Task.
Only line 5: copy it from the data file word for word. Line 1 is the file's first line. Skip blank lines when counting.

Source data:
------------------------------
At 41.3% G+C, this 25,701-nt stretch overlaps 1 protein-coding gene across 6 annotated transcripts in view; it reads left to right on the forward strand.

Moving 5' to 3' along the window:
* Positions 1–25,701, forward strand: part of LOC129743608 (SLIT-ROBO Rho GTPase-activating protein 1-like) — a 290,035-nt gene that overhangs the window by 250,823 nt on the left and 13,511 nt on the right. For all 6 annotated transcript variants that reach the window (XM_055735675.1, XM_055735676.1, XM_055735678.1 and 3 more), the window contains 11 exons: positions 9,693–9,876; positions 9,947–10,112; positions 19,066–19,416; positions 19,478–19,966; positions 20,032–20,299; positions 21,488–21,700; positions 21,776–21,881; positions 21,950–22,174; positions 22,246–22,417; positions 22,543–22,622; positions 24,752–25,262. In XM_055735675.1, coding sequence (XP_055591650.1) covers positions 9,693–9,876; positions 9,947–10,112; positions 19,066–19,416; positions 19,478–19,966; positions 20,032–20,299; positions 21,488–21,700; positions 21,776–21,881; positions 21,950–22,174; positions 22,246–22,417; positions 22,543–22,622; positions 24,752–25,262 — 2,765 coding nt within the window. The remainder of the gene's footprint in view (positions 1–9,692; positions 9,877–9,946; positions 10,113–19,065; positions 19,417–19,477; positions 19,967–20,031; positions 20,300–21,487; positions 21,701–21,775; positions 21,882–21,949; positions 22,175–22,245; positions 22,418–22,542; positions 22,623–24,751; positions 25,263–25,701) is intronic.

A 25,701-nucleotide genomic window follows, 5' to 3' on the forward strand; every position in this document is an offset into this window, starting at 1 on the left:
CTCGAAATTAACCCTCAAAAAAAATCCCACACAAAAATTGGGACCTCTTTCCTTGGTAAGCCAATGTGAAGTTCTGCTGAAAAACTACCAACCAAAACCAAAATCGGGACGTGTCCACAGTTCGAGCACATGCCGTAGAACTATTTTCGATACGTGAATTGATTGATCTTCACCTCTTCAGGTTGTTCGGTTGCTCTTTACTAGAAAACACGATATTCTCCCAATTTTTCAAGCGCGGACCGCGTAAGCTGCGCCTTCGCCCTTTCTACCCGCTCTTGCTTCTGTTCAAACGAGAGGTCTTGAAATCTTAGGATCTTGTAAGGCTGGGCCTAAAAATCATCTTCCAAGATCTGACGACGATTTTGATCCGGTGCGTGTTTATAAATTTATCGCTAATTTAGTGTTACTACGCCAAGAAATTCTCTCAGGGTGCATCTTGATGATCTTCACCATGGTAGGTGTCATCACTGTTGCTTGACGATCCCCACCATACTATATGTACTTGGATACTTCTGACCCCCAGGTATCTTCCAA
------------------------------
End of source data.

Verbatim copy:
CTCGAAATTAACCCTCAAAAAAAATCCCACACAAAAATTGGGACCTCTTTCCTTGGTAAGCCAATGTGAAGTTCTGCTGAAAAACTACCAACCAAAACCAAAATCGGGACGTGTCCACAGTTCGAGCACATGCCGTAGAACTATTTTCGATACGTGAATTGATTGATCTTCACCTCTTCAGGTTGTTCGGTTGCTCTTTACTAGAAAACACGATATTCTCCCAATTTTTCAAGCGCGGACCGCGTAAGCTGCGCCTTCGCCCTTTCTACCCGCTCTTGCTTCTGTTCAAACGAGAGGTCTTGAAATCTTAGGATCTTGTAAGGCTGGGCCTAAAAATCATCTTCCAAGATCTGACGACGATTTTGATCCGGTGCGTGTTTATAAATTTATCGCTAATTTAGTGTTACTACGCCAAGAAATTCTCTCAGGGTGCATCTTGATGATCTTCACCATGGTAGGTGTCATCACTGTTGCTTGACGATCCCCACCATACTATATGTACTTGGATACTTCTGACCCCCAGGTATCTTCCAA